Back in Issue 40 I reviewed Rogue Audio’s fascinating take on the budget valve recipe, the Metis pre-amp and Atlas power amp: fascinating because in this day age most budget valve designs are built in the China (the Rogues hail from Pennsylvania); fascinating too, for the compromises chosen and the clever engineering solutions adopted to maximize performance. At a total cost of £2385, it was a winning combination.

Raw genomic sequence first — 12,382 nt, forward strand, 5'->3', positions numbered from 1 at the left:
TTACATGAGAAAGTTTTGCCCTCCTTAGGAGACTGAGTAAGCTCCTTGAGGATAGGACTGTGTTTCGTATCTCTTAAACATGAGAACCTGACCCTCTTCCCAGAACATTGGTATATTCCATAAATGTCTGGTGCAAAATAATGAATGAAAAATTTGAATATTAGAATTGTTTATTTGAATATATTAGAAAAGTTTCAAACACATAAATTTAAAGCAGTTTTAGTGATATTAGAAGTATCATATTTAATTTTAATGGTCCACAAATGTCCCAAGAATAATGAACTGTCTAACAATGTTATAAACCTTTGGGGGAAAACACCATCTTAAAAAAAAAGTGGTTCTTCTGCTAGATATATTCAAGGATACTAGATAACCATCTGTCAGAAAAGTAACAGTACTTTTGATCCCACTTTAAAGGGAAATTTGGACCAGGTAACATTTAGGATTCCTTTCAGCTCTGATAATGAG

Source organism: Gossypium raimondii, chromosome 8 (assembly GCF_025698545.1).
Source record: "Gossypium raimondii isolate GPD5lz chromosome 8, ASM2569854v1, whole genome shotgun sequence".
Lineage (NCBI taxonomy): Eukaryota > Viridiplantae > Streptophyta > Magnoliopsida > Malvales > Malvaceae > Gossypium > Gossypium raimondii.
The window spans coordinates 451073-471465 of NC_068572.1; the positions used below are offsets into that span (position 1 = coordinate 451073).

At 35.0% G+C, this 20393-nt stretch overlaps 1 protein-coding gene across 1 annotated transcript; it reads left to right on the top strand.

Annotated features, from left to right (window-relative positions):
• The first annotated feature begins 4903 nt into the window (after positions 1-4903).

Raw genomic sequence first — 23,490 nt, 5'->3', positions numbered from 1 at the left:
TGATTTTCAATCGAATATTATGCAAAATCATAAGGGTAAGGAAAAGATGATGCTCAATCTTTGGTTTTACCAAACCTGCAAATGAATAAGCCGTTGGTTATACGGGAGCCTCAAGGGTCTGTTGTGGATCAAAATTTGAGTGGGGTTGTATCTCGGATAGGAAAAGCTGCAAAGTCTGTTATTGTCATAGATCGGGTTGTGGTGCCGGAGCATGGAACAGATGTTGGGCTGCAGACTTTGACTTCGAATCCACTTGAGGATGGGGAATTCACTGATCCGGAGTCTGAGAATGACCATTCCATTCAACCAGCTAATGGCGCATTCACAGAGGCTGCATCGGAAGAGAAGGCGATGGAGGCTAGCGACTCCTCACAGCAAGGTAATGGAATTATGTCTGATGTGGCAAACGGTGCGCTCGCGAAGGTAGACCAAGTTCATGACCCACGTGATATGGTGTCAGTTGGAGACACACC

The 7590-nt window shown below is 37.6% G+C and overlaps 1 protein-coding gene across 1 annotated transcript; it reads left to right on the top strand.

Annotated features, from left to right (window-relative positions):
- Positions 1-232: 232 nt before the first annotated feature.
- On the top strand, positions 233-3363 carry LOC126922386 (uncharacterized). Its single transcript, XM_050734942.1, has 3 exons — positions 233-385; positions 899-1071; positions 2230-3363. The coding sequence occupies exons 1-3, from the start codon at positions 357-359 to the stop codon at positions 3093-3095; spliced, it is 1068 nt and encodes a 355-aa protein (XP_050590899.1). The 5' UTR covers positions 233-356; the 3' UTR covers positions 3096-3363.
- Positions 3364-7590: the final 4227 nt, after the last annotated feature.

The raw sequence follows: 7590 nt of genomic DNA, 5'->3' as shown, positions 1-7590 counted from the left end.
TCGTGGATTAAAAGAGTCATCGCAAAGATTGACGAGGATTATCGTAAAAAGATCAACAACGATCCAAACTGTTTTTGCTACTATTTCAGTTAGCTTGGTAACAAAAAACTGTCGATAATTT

two capacitive loadings, four gain settings and four different resistive loads. It’s a well chosen spread, embracing both MM and MC cartridges, one that will repay careful selection of not just loading but also the gain, matching the cartridge to the sensitivity and overall gain of the system. (See the phono-stage group test on page 28 for much, much more on this). In comparison the Chronus integrated amp seems straight-forward; three lineinputs and a MM phonostage, a balance control and remote volume. There aren’t even different output terminals for the loudspeakers (impedance being hard-wired internally for 4 or 8 Ohms) although there is a headphone output! Well, don’t be fooled. This is a fixed bias amp – meaning (perversely) that you have to adjust it. Fortunately this is easily done, using the tool supplied, the meter fitted into the top-plate and the four toggleswitches and trim-pots hidden under the hatch just behind the right-hand output tubes. The instructions are clear and easy to follow and it’s important that you do, because the correct bias on the power tubes maximizes both their output and their sense of musical grip, helping explain the 55 Watt rated output. Otherwise, set-up is straightforward; pay attention to the supporting surface to reduce microphony and decide whether you want to use the supplied valve cage or not (in the absence of kids and kittens I didn’t).